As other reviews have pointed out, this book contains the same old ideas found in all selp-help books. But like most of the other reviewers, I think this book is one of the most brilliant I have ever seen.
For starters, unlike plenty of other self-help titles, the book is set out in a logical, no-nonsense manner which makes it easy to find the information you're looking for, as well as put your situation in a bigger context as part of an ongoing process or journey. The author doesn't just come at it from one angle, which keeps the text fresh and inspiring. She lays out several aspects of the struggle to live a happier life and takes many different angles to help you understand what's holding you back.
There are plenty of exercises given and many of them initially seem frivolous, childish, pointless... But having had the nerve to plunge into a couple, I have been amazed by what truths have come out. It has been (and will continue to be) deeply upsetting to find out these truths but in a good way because I feel like I'm finally starting to get moving in the right direction. Somehow you get the sense from this book that everything will be ok, regardless of what changes need to occur which will be painful and destructive (she doesn't sugarcoat!). The author has an upbeat, positive approach while still being realistic about how hard it is to do what's right, and that rewards come much, much later after a lot of pain. It's a welcome relief from those other books which don't help because they make it all sound so easy!
She covers the whole process of change from beginning to end (beginning to beginning?), which was all new to me and has greatly helped me understand what's happened in my life and how I arrived where I am today, as well as the likely challenges I will face in the future. She writes about how change doesn't just happen once, and gives more tips on how to deal with every stage of change which I'm sure will come in handy once I move further through the process.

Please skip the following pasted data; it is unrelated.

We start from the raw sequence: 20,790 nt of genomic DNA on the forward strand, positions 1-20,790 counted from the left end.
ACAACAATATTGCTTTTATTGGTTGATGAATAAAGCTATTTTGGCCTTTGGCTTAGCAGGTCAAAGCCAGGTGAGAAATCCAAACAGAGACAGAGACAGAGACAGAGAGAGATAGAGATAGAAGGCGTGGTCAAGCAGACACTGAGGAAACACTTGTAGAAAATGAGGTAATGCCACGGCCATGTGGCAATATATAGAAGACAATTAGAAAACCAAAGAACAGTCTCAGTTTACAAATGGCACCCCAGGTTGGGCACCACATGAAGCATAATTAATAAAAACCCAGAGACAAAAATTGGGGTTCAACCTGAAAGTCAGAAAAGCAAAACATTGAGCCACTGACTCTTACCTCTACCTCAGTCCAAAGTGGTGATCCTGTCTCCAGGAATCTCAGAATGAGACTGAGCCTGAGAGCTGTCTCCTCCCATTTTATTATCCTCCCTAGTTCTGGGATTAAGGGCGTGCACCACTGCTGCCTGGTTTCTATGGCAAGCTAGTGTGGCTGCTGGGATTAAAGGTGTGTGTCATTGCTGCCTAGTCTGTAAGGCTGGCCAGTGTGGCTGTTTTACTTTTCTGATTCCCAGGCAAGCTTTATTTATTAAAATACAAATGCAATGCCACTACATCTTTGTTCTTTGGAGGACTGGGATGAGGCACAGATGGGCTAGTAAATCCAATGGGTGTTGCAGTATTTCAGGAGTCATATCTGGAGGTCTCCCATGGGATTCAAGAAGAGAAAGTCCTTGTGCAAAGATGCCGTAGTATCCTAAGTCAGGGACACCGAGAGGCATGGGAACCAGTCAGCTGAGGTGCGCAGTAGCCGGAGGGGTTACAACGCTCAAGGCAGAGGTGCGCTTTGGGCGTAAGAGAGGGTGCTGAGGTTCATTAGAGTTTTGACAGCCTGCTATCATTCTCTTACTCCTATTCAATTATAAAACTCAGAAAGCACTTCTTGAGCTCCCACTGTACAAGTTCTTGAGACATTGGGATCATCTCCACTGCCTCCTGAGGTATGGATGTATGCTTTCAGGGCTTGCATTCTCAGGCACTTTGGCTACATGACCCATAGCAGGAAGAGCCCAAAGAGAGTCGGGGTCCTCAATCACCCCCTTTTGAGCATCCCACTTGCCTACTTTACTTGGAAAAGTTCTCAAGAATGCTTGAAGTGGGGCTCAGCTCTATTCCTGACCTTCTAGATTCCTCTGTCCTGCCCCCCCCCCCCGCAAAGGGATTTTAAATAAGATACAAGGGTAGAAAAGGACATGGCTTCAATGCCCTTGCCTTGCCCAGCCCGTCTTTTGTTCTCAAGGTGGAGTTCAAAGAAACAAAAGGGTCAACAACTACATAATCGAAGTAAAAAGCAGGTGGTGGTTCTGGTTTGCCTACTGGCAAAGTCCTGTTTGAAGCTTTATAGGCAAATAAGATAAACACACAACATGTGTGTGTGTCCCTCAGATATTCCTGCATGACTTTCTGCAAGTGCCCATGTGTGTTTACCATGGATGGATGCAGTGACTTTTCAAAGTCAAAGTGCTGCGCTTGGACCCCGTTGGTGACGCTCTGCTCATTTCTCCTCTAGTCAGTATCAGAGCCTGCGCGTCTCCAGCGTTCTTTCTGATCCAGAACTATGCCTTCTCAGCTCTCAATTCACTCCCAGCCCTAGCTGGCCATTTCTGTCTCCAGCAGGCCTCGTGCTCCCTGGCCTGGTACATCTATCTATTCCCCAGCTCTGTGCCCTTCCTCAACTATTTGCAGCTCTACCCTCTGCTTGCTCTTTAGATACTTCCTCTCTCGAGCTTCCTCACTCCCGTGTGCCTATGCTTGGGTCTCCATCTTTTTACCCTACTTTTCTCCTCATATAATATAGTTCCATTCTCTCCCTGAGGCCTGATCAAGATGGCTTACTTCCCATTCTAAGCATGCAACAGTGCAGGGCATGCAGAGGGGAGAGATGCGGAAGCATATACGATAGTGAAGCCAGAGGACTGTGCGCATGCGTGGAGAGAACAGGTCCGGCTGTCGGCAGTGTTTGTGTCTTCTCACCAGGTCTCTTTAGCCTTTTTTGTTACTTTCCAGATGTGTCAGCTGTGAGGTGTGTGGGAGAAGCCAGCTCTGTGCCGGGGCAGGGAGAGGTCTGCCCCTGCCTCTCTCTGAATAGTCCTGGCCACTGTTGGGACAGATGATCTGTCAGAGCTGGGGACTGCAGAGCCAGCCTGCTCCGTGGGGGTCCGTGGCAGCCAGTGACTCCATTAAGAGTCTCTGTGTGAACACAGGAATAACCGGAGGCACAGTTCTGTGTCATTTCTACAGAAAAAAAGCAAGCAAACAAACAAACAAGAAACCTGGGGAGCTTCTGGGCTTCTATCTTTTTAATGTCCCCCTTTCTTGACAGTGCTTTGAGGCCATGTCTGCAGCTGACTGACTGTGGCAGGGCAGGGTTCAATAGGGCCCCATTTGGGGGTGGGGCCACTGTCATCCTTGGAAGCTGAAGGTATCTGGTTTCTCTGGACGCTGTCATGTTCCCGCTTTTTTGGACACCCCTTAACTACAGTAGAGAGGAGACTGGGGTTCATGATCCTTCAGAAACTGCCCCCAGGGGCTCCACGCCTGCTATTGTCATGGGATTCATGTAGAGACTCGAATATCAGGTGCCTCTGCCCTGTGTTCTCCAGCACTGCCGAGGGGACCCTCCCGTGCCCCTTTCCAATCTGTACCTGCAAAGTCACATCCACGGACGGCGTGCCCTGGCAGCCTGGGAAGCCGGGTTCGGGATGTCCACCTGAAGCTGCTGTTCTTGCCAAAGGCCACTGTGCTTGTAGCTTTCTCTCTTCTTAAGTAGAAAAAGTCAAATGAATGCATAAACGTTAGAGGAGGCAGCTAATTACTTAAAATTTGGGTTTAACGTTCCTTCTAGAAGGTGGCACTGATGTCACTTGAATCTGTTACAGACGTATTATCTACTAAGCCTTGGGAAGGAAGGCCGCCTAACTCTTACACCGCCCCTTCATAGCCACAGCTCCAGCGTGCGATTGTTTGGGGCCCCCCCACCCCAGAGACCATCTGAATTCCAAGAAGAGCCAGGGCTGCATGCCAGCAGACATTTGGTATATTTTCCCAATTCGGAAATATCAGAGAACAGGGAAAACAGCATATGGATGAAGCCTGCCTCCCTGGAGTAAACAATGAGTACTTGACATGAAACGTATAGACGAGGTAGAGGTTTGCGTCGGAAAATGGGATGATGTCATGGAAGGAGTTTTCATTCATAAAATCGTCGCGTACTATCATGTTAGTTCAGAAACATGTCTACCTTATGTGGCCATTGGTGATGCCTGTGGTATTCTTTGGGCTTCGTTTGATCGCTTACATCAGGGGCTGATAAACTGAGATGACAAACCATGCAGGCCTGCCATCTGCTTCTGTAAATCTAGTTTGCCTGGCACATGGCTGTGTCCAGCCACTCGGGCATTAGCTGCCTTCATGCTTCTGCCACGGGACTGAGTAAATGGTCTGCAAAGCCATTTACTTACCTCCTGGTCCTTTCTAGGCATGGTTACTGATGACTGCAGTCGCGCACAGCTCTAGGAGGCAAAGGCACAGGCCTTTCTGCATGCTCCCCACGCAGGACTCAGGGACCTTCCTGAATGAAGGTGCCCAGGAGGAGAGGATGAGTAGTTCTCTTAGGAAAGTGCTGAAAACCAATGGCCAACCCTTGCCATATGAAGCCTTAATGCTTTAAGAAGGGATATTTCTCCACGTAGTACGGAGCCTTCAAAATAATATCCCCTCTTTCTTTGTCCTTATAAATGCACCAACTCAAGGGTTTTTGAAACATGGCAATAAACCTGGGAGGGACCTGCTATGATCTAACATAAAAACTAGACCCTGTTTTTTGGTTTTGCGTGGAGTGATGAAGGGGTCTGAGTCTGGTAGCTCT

A word of warning: I think this book won't appeal to everyone. She is very direct, which I find refreshing and inspiring, but some people might not. She also uses some unneccessarily high-brow words occasionally, which is a bit annoying, although not knowing these words won't stop you understanding her meaning (there are at least 5 in the book that I had never seen before!).
One idea that stood out for me from this book is the idea that you don't need to believe in something wonderful for it to happen - you don't have to specify what you want, write out a list or do a visualisation board or whatever! (These types of exercises have NEVER worked for me, and they don't for a lot of people, they just leave you feeling so much worse when they don't work.) Ms Beck says early on in the book and keeps reminding you that even if it seems impossible that you could feel happy or have something you want, all you need to do is just make a tiny bit of space by believing in the POSSIBILITY that SOMETHING wonderful, whatever that might be, could just happen. Sounds crazy but that advice has been helpful in so many ways.
In summary, if you are ready to take a risk and take serious action to help yourself rather than just come up with more excuses or be put to sleep by more platitudes, I strongly recommend this book which is more like a tool-kit containing a set of skills you can develop and use for practical guidance in any situation. Speaking from my own experience, the exercises can deliver genuinely astounding results, provided you grit your teeth and allow yourself to entertain the possibility that after pain the improvement is possible. Thank you Ms Beck for writing such an original, well-organised and honest book!